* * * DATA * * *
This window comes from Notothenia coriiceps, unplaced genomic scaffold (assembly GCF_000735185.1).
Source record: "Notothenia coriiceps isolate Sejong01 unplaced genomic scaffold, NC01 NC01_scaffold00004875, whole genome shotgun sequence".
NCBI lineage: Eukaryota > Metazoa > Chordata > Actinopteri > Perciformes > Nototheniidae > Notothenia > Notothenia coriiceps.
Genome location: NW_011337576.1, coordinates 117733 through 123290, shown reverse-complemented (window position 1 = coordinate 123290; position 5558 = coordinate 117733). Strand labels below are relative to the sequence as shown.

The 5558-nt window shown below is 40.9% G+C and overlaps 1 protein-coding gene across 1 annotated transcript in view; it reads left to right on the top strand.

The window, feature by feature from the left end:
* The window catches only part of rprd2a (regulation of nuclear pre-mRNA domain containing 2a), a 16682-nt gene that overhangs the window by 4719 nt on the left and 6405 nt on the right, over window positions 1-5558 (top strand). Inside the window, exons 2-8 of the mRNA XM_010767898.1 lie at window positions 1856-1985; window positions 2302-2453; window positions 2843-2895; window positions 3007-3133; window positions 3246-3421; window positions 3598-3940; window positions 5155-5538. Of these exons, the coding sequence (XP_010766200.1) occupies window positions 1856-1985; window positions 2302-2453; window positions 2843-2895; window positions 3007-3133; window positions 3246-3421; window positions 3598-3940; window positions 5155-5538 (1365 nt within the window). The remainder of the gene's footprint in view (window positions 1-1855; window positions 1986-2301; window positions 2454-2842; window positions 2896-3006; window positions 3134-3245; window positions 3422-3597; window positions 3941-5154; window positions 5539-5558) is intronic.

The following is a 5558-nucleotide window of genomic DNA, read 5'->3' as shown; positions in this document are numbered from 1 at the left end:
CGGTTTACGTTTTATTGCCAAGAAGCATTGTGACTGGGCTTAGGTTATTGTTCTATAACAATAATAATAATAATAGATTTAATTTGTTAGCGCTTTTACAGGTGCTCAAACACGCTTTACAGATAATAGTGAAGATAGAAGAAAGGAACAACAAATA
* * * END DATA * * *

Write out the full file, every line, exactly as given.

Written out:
This window comes from Notothenia coriiceps, unplaced genomic scaffold (assembly GCF_000735185.1).
Source record: "Notothenia coriiceps isolate Sejong01 unplaced genomic scaffold, NC01 NC01_scaffold00004875, whole genome shotgun sequence".
NCBI lineage: Eukaryota > Metazoa > Chordata > Actinopteri > Perciformes > Nototheniidae > Notothenia > Notothenia coriiceps.
Genome location: NW_011337576.1, coordinates 117733 through 123290, shown reverse-complemented (window position 1 = coordinate 123290; position 5558 = coordinate 117733). Strand labels below are relative to the sequence as shown.

The 5558-nt window shown below is 40.9% G+C and overlaps 1 protein-coding gene across 1 annotated transcript in view; it reads left to right on the top strand.

The window, feature by feature from the left end:
* The window catches only part of rprd2a (regulation of nuclear pre-mRNA domain containing 2a), a 16682-nt gene that overhangs the window by 4719 nt on the left and 6405 nt on the right, over window positions 1-5558 (top strand). Inside the window, exons 2-8 of the mRNA XM_010767898.1 lie at window positions 1856-1985; window positions 2302-2453; window positions 2843-2895; window positions 3007-3133; window positions 3246-3421; window positions 3598-3940; window positions 5155-5538. Of these exons, the coding sequence (XP_010766200.1) occupies window positions 1856-1985; window positions 2302-2453; window positions 2843-2895; window positions 3007-3133; window positions 3246-3421; window positions 3598-3940; window positions 5155-5538 (1365 nt within the window). The remainder of the gene's footprint in view (window positions 1-1855; window positions 1986-2301; window positions 2454-2842; window positions 2896-3006; window positions 3134-3245; window positions 3422-3597; window positions 3941-5154; window positions 5539-5558) is intronic.

The following is a 5558-nucleotide window of genomic DNA, read 5'->3' as shown; positions in this document are numbered from 1 at the left end:
CGGTTTACGTTTTATTGCCAAGAAGCATTGTGACTGGGCTTAGGTTATTGTTCTATAACAATAATAATAATAATAGATTTAATTTGTTAGCGCTTTTACAGGTGCTCAAACACGCTTTACAGATAATAGTGAAGATAGAAGAAAGGAACAACAAATA